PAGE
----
In case a team works with the “conditions of satisfaction” these should not be used for security requirements because these are typically about functional behavior. Furthermore, story-specific requirements should not be in the Definition Of Done either - because these are user story independent.
Threat modeling should not be relied on as the only way to build security in. It’s typically hard for developers and testers to think like attackers and come up with all the things that could go wrong and all the necessary countermeasures. This is why it’s so important to have security requirements readily available to be selected when specific types of work are done. This hardening approach to security (security hygiene, if you will) nicely complements the risk-based approach of threat modeling as another perspective to see how security needs to be built in. The team can let the amount (effort and frequency) of threat modeling depend on how much they trust the other methods of applying security requirements.
Requirements in stories
See also: “Selecting and preparing requirements”. Stories need to be equipped with the relevant non-functional requirements, to be put in the acceptance criteria of the story, based on the type of work expected. This informs developers what should be taken into account, it adds to the necessary tests and it provides the information necessary to plan the work. Equipping the stories is done during the creation of the story and during backlog refinement, if necessary with the help of a security expert if developers have difficulty with this. There are different ways to collect requirements:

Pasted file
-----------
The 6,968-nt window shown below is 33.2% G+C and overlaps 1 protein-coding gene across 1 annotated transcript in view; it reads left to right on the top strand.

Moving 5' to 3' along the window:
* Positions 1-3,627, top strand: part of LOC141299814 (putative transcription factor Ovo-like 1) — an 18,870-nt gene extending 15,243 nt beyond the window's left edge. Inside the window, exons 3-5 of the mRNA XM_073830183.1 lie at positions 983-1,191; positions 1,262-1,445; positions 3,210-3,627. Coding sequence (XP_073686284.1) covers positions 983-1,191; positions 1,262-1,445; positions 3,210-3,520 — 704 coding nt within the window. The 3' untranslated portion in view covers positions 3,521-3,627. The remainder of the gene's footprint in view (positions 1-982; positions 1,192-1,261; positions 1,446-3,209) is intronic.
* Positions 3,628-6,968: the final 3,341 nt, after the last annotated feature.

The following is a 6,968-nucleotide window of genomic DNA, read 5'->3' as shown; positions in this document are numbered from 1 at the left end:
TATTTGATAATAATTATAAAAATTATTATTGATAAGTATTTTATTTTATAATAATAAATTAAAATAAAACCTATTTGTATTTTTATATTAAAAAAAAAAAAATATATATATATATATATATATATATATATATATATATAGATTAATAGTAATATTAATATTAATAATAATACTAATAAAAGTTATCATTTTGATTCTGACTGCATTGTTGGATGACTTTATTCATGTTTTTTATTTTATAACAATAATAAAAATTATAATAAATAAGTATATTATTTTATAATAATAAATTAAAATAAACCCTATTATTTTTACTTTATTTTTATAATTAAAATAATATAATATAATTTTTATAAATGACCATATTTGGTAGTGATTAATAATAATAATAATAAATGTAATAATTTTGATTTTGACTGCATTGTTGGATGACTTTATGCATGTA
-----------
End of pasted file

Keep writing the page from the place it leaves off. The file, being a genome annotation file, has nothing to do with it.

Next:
- Using triggers: in case requirements in a pick list are prepared with ‘triggers’, these can be used to identify if requirements fit the story (for example when storing passwords: apply specific hashing)
- Using expertise: security expertise can help to efficiently select the proper requirements with a story
- Using abuse stories (how the system can be attacked): they can help to identify weaknesses and thus link to the right requirements
- Using threat modeling exercises (see “Incremental threat modeling)
The key to Agile security is to apply the right requirements at the right time. If stories don’t mention security requirements, it is much easier to forget them, also because no time was planned for them.
Picking requirements should be done during either creation of the story or backlog refinements. Doing this during sprint planning is not recommended because all the time will be needed to plan.
See Software Requirements in the SAMM Model.
An Abuse story (or evil story) is a description from the perspective of an attacker (as supposed to a user), how a system is abused through a security weakness: “As an attacker…”. It is normally not added on a sprint backlog because it does not describe specific development work that can be planned. The purpose of an abuse story is to help the team think about what could go wrong so they can specify the work/the requirements needed in user stories. The form of the abuse story is helpful because developers are familiar with user stories. Abuse stories are advantageous mostly at the beginning of development. Abuse stories can be helpful as an explanation of certain security tests, explaining for example to a pentester against what threats a specific requirement needs to be tested.